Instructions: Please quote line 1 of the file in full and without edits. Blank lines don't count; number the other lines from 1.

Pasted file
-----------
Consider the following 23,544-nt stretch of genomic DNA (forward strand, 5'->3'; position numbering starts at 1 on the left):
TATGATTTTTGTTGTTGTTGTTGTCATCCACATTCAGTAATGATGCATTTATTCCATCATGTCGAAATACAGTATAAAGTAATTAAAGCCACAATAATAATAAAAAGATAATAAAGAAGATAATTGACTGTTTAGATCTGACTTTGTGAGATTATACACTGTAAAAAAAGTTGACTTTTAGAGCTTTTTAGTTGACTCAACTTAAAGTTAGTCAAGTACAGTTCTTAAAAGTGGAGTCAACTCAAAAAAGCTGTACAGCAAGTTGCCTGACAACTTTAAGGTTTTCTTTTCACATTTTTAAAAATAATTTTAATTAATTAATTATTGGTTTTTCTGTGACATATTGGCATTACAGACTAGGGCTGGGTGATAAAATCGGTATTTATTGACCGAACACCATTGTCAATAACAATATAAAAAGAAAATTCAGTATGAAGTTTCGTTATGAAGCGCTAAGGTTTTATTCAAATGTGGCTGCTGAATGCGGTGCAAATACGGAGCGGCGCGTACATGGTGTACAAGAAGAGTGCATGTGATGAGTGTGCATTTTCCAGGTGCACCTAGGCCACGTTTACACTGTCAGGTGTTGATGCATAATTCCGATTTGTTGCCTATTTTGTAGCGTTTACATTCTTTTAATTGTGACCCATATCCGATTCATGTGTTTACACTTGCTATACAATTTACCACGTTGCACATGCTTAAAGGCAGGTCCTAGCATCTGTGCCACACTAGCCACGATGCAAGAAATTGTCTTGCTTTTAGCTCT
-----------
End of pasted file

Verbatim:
Consider the following 23,544-nt stretch of genomic DNA (forward strand, 5'->3'; position numbering starts at 1 on the left):